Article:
The son of a movie mogul, Mr. Schulberg was twice ostracized by Hollywood and twice fought back with his typewriter. The first time came in 1941, with his first novel, “What Makes Sammy Run?,” a depiction of back-lot back stabbing. The story’s antihero, Sammy Glick, a product of the Lower East Side, is a young man on the make who will lie, cheat and steal to achieve success, rising from newspaper copy boy to Hollywood boss on the strength of his cutthroat ambition. “The spirit of Horatio Alger gone mad,” Mr. Schulberg said.
The book cut so close to the bone that Mr. Schulberg was warned that he would never work in the film industry again.
The second time Mr. Schulberg faced professional ruin was when he appeared before the House Un-American Activities Committee in 1951 during its relentless investigation of the Communist Party’s influence on the movie industry.
Mr. Schulberg had gone to the Soviet Union in 1934 and joined the Communist Party of the United States after he returned to Hollywood. “It didn’t take a genius to tell you that something was vitally wrong with the country,” he said in the 2006 interview, recalling his decision to join the party.
“The unemployment was all around us,” he said. “The bread lines and the apple sellers. I couldn’t help comparing that with my own family’s status, with my father; at one point he was making $11,000 a week. And I felt a shameful contrast between the haves and the have-nots very early.”
His romance with Communism ended six years later, when he quit the party after feeling pressure to bend his writing to fit its doctrines.
Mr. Schulberg had been identified as a party member in testimony before the House committee. Called to testify, he publicly named eight other Hollywood figures as members, including the screenwriter Ring Lardner Jr. and the director Herbert Biberman.
They were two among the Hollywood 10 — witnesses who said the First Amendment gave them the right to think as they pleased and keep their silence before the committee. All were blacklisted and convicted of contempt of Congress. Losing their livelihoods, Lardner served a year in prison and Biberman six months.
In the turmoil of the Red Scare, Mr. Schulberg’s testimony was seen as a betrayal by many, an act of principle by others. The liberal consensus in Hollywood was that Lardner had acquitted himself more gracefully before the committee when asked if he had been a Communist: “I could answer it, but if I did, I would hate myself in the morning.”
In the 2006 interview, Mr. Schulberg said that in hindsight he believed that the attacks against real and imagined Communists in the United States were a greater threat to the country than the Communist Party itself. But he said he had named names because the party represented a real threat to freedom of speech.
“They say that you testified against your friends, but once they supported the party against me, even though I did have some personal attachments, they were really no longer my friends,” he said. “And I felt that if they cared about real freedom of speech, they should have stood up for me when I was fighting the party.”
(10) The Daily Telegraph (5th August, 2009)
Budd Wilson Schulberg was born in New York on March 27 1914. His Jewish forebears had fled the Russian pogroms in the 19th century, but by the time of Budd's birth his parents were comfortably-off middle-class New Yorkers. His father was just getting started in the infant film business, while his mother drilled into her son the wisdom of education and self-improvement. Budd said later: "She was determined I was going to be a combination of Stephen Crane and John Galsworthy."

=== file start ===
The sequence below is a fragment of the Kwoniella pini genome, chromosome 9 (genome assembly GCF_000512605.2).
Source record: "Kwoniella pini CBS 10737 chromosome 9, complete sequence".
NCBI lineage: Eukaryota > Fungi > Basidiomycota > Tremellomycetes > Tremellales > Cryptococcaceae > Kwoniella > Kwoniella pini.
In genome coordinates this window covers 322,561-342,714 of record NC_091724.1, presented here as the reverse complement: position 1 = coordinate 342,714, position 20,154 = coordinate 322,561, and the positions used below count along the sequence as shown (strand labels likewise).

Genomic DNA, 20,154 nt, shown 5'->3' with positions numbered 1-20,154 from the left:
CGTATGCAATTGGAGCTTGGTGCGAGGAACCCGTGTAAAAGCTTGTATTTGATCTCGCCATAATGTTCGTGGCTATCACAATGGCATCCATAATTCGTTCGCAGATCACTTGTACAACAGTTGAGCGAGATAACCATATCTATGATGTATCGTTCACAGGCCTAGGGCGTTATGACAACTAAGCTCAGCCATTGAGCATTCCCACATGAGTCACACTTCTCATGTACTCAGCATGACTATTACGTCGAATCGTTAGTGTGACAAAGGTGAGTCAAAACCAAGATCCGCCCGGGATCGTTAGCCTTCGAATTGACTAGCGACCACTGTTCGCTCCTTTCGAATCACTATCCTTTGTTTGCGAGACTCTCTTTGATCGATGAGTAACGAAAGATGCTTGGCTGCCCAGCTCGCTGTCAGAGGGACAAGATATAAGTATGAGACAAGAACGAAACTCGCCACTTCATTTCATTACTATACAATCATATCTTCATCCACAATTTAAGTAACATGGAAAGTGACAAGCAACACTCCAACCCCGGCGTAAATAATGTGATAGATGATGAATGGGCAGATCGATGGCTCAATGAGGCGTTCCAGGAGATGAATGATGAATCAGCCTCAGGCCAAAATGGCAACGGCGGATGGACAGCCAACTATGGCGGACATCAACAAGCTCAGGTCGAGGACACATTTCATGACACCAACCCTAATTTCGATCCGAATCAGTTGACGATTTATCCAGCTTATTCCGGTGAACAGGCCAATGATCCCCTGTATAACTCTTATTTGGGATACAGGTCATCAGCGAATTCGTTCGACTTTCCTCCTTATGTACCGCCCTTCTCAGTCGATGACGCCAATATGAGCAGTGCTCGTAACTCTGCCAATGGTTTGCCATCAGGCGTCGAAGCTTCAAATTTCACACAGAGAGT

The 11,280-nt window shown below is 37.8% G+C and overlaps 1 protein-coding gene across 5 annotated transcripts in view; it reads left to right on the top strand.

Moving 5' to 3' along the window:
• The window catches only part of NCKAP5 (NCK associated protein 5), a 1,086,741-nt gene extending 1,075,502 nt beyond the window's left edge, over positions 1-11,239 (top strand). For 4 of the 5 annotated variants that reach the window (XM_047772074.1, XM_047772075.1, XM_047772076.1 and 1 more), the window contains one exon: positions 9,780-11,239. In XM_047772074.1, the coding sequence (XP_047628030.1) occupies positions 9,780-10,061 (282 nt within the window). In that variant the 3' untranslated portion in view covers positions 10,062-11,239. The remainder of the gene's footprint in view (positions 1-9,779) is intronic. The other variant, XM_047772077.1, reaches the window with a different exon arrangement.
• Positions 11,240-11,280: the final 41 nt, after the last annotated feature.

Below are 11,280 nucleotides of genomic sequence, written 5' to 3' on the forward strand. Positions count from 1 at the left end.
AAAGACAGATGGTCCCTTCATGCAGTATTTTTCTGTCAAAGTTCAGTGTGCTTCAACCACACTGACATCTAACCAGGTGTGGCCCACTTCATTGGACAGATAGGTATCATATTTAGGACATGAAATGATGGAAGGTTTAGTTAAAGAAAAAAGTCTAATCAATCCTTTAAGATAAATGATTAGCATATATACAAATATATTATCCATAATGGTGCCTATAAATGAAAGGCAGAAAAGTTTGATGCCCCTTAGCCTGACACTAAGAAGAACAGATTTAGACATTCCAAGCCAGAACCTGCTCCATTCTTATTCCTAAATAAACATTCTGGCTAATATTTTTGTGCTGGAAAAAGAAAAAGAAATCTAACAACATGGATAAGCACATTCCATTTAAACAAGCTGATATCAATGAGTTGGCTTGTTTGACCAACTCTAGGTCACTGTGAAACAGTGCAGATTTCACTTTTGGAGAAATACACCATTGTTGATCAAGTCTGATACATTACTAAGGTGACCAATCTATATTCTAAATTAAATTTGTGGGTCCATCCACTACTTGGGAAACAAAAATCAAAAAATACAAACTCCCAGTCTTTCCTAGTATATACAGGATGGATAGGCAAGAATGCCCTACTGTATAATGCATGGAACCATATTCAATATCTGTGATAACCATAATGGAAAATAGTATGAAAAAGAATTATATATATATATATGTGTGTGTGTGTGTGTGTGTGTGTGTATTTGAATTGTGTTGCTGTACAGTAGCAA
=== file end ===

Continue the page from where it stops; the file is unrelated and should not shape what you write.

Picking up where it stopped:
When Budd was five the family moved to Hollywood, where his father became a producer. An observant child, Budd knew by the time he was in Los Angeles High School that film-making could be anything but glamorous, with its background of feuds and backbiting, and the drudgery of scenes shot over and over again by "temperamental directors overborne by demoniac producers and conniving stars".
He later observed: "For the most part the industry looked like an overpowering giant who, when he opens his mouth, talks baby talk." He was particularly appalled by the lives of child stars, whom he called victims of child labour. In their teens, he said, most of them rebelled, turning to drink and drugs, unloving sex and careless marriages.
While all this was his kindergarten, Schulberg said, the city also offered an advanced course in psychodrama, neurasthenia and pathological insecurity. "The star system," he wrote, "demanded intelligence and/or strength of character to cope with the pressures of excessive celebrity, but they came up too fast to learn along the way. They floundered and fluttered like wounded birds in the blinding and confusing light of their stardom."
(11) Dennis McLellan, The Los Angeles Times (6th August, 2009)
The son of B.P. Schulberg, the powerful production chief of Paramount Pictures in the 1920s and early '30s, Budd Schulberg burst onto the literary scene in 1941 at 27 with his first novel, "What Makes Sammy Run?"
A vivid portrait of a brash and amoral young hustler from New York's Lower East Side who connives his way from newspaper copy boy to Hollywood producer, the novel is considered one of the best about Hollywood, and the name of Schulberg's back-stabbing anti-hero, Sammy Glick, has become synonymous with ruthless ambition.
Viewed as a savage indictment of the movie business, the novel drew the immediate ire of the Hollywood establishment. As Schulberg once put it: "Overnight, I found myself famous -- and hated."
Movie columnist Hedda Hopper, encountering Schulberg in a Hollywood restaurant, huffed, "How dare you?"
A furious Samuel Goldwyn, for whom Schulberg was then working as a screenwriter, fired him because of "that horrible book."
MGM studio chief Louis B. Mayer not only denounced the book at a meeting of the Motion Picture Producers Assn. but also suggested that Schulberg be deported. To which B.P. Schulberg laughed and said, "Louie, he's the only novelist who ever came from Hollywood. Where the hell are you going to deport him, Catalina Island?"